OTTAWA-The Liberal government gave $35 million to a chemical company that makes plastic resins just one day before Prime Minister Justin Trudeau promised to use Canada's G7 presidency to get other nations to commit to reducing or phasing out single-use plastics.The grant to Nova Chemicals was announced in late January as part of the Strategic Innovation Fund, a $1.26-billion, five-year business growth measure that was unveiled in last year's federal budget.The investment is meant to encourage research and development and "secure a long-term commitment to the company's Joffre, Alta., research and development centre," said Karl Sasseville, a spokesperson for Innovation Minister Navdeep Bains."More specifically, Nova Chemicals is using innovative technologies to produce cleaner resources and less undesirable byproducts stemming from production," Sasseville wrote in an email."This could mean making products like plastic food packaging stronger and more easily recyclable. This innovation could also be used in products and applications such as small appliances, automobiles, solvents and food and cosmetic additives." According to a Jan. 23 news release from the Chemistry Industry Association of Canada, the money is also going towards Nova Chemicals' $2.2-billion expansion plan in Sarnia, Ont., including a new polyethylene facility and expansion of an existing ethylene facility.Ethylene is one of the main substances in polyethylene; the expanded plant will allow Nova Chemicals to produce 431,000 additional tonnes of polyethylene a year.Nova Chemicals did not respond to requests for comment Wednesday.Polyethylene is the world's most common plastic material. It is largely used to make plastic bags, food wrap and containers such as water and soda bottles, as well as plastic pails, pipes and bins.An estimated 8 million tonnes of plastic garbage ends up in the world's oceans each year, with single-use plastic food containers among the biggest culprits.A day after the grant was made public, Trudeau hosted a roundtable at the World Economic Forum in Davos, Switzerland, with the heads of multinationals and several international environment activists and academics.There, he promised Canada would use its year as president of the G7 nations to get the world to address the issue of plastic pollution in the oceans."The other big issue we would very much like to highlight and get the global community to show more leadership on is oceans protection, particularly around plastics and pollution," Trudeau said at the start of that meeting.Later that same day, Environment Minister Catherine McKenna said Canada was looking at getting the other members of the G7 to sign a plastics pledge to commit to reducing the amount of plastic that ends up in the ocean.Plastic is often found in the stomachs of marine life; turtles and fish can mistake it for food. McKenna has tweeted repeatedly about the issue in recent days, linking to a Jan. 26 article about the impact of plastic garbage on ocean reefs.Just last week, she responded to a discussion about plastic-lined coffee cups by saying, "Eliminating single use plastics is critical!" Keith Stewart, senior energy strategist for Greenpeace Canada, said it's hard to believe Canada's commitment to reducing ocean plastics when it's providing multimillion-dollar grants to the companies that make them."So limiting single-use plastics gets tweets and producing more of them gets $35 million," said Stewart. "We really should be trying to ban the use of disposable plastics and find better alternatives." Greenpeace has a number of campaigns to convince people to reduce or eliminate their use of single-use plastics such as polypropylene drinking straws and disposable water bottles.Britain's royal family gave the idea a boost this week when Buckingham Palace announced a ban on plastic straws, bottles and non-biodegradable containers at all royal estates, including public cafes at royal residences and staff dining rooms."You know you're getting somewhere when the Queen is on side," said Stewart.Canada has no current plans for a ban or limits on the use of plastic in federal government buildings or official residences, said a spokesperson for Treasury Board President Scott Brison, who oversees a government strategy to focus on recycling and composting.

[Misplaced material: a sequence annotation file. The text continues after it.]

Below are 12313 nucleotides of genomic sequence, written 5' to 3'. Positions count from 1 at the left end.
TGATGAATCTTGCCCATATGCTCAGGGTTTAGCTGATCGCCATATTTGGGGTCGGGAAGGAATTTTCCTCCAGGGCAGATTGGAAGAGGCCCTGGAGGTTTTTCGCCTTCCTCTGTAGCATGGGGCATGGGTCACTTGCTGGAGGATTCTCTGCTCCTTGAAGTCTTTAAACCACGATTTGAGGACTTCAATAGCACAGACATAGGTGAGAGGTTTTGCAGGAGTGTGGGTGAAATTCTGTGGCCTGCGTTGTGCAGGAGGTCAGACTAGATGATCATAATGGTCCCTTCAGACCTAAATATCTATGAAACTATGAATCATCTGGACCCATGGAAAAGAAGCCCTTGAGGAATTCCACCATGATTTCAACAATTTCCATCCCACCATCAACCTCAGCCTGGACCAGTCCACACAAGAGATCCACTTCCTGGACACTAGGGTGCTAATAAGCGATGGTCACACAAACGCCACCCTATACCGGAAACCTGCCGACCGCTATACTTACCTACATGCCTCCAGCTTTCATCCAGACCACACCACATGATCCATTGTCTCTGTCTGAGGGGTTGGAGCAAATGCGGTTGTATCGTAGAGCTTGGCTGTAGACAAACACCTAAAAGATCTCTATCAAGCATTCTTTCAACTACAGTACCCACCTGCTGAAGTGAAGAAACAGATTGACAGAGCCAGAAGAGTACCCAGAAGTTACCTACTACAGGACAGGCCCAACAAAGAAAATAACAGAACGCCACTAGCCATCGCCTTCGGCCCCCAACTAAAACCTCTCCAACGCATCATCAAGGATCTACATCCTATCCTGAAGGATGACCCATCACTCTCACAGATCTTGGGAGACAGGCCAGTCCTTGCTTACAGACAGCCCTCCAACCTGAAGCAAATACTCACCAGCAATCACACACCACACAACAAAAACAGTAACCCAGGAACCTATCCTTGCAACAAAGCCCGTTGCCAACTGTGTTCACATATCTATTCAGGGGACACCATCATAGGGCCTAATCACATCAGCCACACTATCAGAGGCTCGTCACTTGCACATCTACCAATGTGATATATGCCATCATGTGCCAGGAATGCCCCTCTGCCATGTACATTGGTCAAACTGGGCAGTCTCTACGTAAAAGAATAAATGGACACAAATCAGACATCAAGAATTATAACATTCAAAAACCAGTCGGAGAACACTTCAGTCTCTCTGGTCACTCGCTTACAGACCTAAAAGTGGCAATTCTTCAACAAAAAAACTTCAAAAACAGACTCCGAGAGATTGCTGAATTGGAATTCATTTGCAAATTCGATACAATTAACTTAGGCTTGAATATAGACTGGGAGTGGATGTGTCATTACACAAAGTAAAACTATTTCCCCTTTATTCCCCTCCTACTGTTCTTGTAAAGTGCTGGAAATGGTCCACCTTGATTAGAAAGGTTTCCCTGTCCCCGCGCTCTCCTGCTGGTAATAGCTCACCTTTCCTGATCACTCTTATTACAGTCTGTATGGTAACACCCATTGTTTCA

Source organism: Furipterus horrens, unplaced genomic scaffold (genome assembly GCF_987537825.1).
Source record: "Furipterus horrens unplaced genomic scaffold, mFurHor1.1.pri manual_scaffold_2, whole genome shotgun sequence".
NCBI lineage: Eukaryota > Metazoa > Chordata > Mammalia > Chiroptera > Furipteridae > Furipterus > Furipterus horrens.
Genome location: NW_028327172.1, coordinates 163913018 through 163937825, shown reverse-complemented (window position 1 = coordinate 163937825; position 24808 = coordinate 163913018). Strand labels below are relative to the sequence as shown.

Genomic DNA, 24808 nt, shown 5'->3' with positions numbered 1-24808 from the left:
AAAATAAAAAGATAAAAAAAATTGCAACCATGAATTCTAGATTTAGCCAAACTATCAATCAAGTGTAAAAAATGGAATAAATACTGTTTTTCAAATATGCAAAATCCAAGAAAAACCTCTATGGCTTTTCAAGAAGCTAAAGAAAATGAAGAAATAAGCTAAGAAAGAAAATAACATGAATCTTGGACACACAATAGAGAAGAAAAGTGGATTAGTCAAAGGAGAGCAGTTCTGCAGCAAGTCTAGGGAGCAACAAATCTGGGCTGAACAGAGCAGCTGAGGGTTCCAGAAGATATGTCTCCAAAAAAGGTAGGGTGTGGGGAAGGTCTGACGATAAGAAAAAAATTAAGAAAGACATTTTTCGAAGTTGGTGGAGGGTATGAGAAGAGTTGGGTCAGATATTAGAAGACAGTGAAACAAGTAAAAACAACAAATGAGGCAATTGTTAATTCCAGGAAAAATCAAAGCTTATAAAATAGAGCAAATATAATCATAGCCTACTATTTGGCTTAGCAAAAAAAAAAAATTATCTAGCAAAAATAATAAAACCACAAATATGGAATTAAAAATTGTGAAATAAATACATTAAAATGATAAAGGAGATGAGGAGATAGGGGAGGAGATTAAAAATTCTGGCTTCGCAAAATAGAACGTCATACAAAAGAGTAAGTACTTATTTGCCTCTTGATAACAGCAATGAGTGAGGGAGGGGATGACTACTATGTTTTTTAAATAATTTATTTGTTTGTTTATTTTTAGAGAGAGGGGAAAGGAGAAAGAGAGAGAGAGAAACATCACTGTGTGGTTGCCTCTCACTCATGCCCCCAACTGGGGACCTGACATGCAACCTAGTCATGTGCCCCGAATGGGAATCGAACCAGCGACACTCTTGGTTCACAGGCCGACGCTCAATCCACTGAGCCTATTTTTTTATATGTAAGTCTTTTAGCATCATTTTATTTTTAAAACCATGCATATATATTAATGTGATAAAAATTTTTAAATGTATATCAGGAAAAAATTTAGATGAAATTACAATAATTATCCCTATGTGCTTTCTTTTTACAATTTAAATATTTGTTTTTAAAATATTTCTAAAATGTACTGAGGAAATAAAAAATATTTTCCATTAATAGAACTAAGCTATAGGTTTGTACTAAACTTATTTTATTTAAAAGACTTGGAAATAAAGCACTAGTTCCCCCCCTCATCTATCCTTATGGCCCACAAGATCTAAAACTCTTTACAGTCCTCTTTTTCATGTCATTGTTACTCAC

Jack Knox: From Catwalk to Landfill: Journey of Disposable Wear
News item: Fashion-conscious British Columbians are clogging landfills with discarded clothing."Is that a new shirt?" she asked."Yes," I replied brightly. "I bought it on Satur...""WHY NOT JUST RAM AN ORCA WITH AN OIL TANKER INSTEAD, YOU EARTH-MURDERING MONSTER?!" Just kidding. That didn't happen. For one thing, I haven't chosen my own wardrobe since Mulroney was prime minister. Most days I don't even dress myself ("You're not going out looking like that, are you?" "Of course not. These are just my car-warming clothes. Please remind me of what I wanted to wear.") Nor do I chuck garments in the trash - not out of any sense of environmental responsibility, but because it would simply never occur to me to do so. Fashion be damned, once I wear an article of clothing, the two of us have a till-death-do-us-part relationship, bonded like Trump and Cohen until one of us turns to dust. Ifsomething I own ever shows up in Value Village, you can be pretty sure it's only there because I had something nicer to be buried in. Istill have a souvenir T-shirt that someone sent me from the 1986Gorbachev-Reagan summit in Reykjavik.Maybe it's a generational thing. Comox Valley humourist Harold Macy once wrote a piece in which he chronicled the life cycle of his grandfather's blue denim overalls: "Annually, he bought a new pair, stiff as boards, which he initially saved for church. After a few months, they became his house pair. Eventually, they were worn at the shop, on the tractors and in the barn doing the chores he loved. After a year or so on this duty, they were fit only for wipe rags. Grandma made quilt squares from the few sections that were not threadbare, grease stained or soiled by animals." Contrast that approach with what they're seeing in the Lower Mainland, where the dump deluge is so great that the Metro Vancouver regional district launched a campaign this past week to lower the mountain of clothing piling up in the landfill. For whatever reason - fickleness of fashion, consumer culture, the low cost of T-shirts sewn by nine-year-old fingers in 10-cent-an-hour sweatshops - Canadians go through clothing like TMZ goes through Kardashians, buying three times as many clothes as we did in the 1980s.More than half of the trendy fast-fashion garments we buy have the shelf life of a White House staffer, are disposed of in less than a year, says Metro Vancouver. It estimates clothing makes up half of the 20 million kilograms of textiles - that's five per cent of everything in the dump -- trashed there annually. Here in the capital region, the figure is just under six per cent. That's 21 kilograms of textiles per person, piling up in the Hartland Landfill.That highlights a broader reality: As much as we like to think of ourselves as enlightened and green, the typical Canadian churns out more trash than the National Enquirer. We might talk like David Suzuki, but we walk like Goliath. In 2013, the Conference Board of Canada calculated we produce more garbage per capita than anyone else on Earth, 2.7 kilograms a day.Think of how much junk you take for granted, and how recently it came into your life. The normal we grew up with is not, in fact, normal. Most of the disposable items we now take for granted became popular only in the past few decades.The first Heinz ketchup packet was bitten open in 1968. The disposable Bic lighter first flickered in 1973, around the same time the company introduced its disposable razor. The U.S. went from 350,000 tons of disposable diapers in 1970 to 1.9 million tons in 1980; they take up to 450 years to decompose, just like Christmas cake or memories of the Mark Messier-era Canucks.The plastic shopping bags we're trying to get rid of weren't widely used in grocery stores until the mid-1980s. Paper-poly coffee cups took off shortly after that. The cardboard coffee-cup sleeve wasn't invented until 1991. The little splash sticks that Starbucks uses to block the hole in the lid arrived in 2008. BTW,the Recycling Council of B.C. estimates Canadians go through 1.6 billion single-use coffee cups each year (yes, you can throw them in the recycling, but no, you don't).On and on it goes. Every time you buy fast food, it comes wrapped up like a Christmas present. Globally, we use a million plastic water bottles each minute, 91 per cent of which aren't recycled, says Forbes magazine. Just last month, Justin Trudeau threw out a perfectly good attorney general.Why are we in such a hurry to trash the planet? Keep your shirton.